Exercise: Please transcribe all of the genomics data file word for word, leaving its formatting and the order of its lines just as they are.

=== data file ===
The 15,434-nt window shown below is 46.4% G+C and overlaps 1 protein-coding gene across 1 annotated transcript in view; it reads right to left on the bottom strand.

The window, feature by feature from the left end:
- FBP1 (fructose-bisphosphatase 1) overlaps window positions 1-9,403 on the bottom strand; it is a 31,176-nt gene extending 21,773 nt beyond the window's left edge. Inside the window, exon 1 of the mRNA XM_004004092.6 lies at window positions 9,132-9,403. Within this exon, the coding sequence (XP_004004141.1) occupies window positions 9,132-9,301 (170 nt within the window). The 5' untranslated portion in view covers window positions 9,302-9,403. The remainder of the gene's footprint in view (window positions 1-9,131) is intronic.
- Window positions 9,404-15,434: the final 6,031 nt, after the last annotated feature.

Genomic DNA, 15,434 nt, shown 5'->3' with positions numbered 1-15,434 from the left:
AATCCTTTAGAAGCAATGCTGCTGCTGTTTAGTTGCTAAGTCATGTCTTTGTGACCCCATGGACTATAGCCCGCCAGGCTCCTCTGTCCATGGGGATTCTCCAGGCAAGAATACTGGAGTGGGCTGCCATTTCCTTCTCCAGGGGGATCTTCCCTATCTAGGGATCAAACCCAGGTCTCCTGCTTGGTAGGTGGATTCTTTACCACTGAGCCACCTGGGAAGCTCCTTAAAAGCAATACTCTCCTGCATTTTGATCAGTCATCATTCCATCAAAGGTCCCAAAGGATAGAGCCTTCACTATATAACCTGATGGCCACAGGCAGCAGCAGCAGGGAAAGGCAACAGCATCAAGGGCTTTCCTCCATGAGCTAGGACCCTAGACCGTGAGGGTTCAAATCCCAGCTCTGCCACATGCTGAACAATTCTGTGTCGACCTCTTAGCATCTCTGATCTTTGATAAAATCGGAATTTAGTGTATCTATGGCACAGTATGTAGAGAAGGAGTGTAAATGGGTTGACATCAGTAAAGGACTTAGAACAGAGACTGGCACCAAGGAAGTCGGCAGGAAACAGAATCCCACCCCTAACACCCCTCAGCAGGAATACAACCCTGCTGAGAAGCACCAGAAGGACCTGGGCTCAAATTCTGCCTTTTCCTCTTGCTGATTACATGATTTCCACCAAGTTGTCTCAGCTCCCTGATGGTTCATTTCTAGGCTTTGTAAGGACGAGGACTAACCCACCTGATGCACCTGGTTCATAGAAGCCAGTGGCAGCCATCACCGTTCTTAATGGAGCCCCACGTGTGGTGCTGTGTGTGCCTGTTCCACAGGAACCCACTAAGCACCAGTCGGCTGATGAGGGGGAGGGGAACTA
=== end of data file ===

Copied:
The 15,434-nt window shown below is 46.4% G+C and overlaps 1 protein-coding gene across 1 annotated transcript in view; it reads right to left on the bottom strand.

The window, feature by feature from the left end:
- FBP1 (fructose-bisphosphatase 1) overlaps window positions 1-9,403 on the bottom strand; it is a 31,176-nt gene extending 21,773 nt beyond the window's left edge. Inside the window, exon 1 of the mRNA XM_004004092.6 lies at window positions 9,132-9,403. Within this exon, the coding sequence (XP_004004141.1) occupies window positions 9,132-9,301 (170 nt within the window). The 5' untranslated portion in view covers window positions 9,302-9,403. The remainder of the gene's footprint in view (window positions 1-9,131) is intronic.
- Window positions 9,404-15,434: the final 6,031 nt, after the last annotated feature.

Genomic DNA, 15,434 nt, shown 5'->3' with positions numbered 1-15,434 from the left:
AATCCTTTAGAAGCAATGCTGCTGCTGTTTAGTTGCTAAGTCATGTCTTTGTGACCCCATGGACTATAGCCCGCCAGGCTCCTCTGTCCATGGGGATTCTCCAGGCAAGAATACTGGAGTGGGCTGCCATTTCCTTCTCCAGGGGGATCTTCCCTATCTAGGGATCAAACCCAGGTCTCCTGCTTGGTAGGTGGATTCTTTACCACTGAGCCACCTGGGAAGCTCCTTAAAAGCAATACTCTCCTGCATTTTGATCAGTCATCATTCCATCAAAGGTCCCAAAGGATAGAGCCTTCACTATATAACCTGATGGCCACAGGCAGCAGCAGCAGGGAAAGGCAACAGCATCAAGGGCTTTCCTCCATGAGCTAGGACCCTAGACCGTGAGGGTTCAAATCCCAGCTCTGCCACATGCTGAACAATTCTGTGTCGACCTCTTAGCATCTCTGATCTTTGATAAAATCGGAATTTAGTGTATCTATGGCACAGTATGTAGAGAAGGAGTGTAAATGGGTTGACATCAGTAAAGGACTTAGAACAGAGACTGGCACCAAGGAAGTCGGCAGGAAACAGAATCCCACCCCTAACACCCCTCAGCAGGAATACAACCCTGCTGAGAAGCACCAGAAGGACCTGGGCTCAAATTCTGCCTTTTCCTCTTGCTGATTACATGATTTCCACCAAGTTGTCTCAGCTCCCTGATGGTTCATTTCTAGGCTTTGTAAGGACGAGGACTAACCCACCTGATGCACCTGGTTCATAGAAGCCAGTGGCAGCCATCACCGTTCTTAATGGAGCCCCACGTGTGGTGCTGTGTGTGCCTGTTCCACAGGAACCCACTAAGCACCAGTCGGCTGATGAGGGGGAGGGGAACTA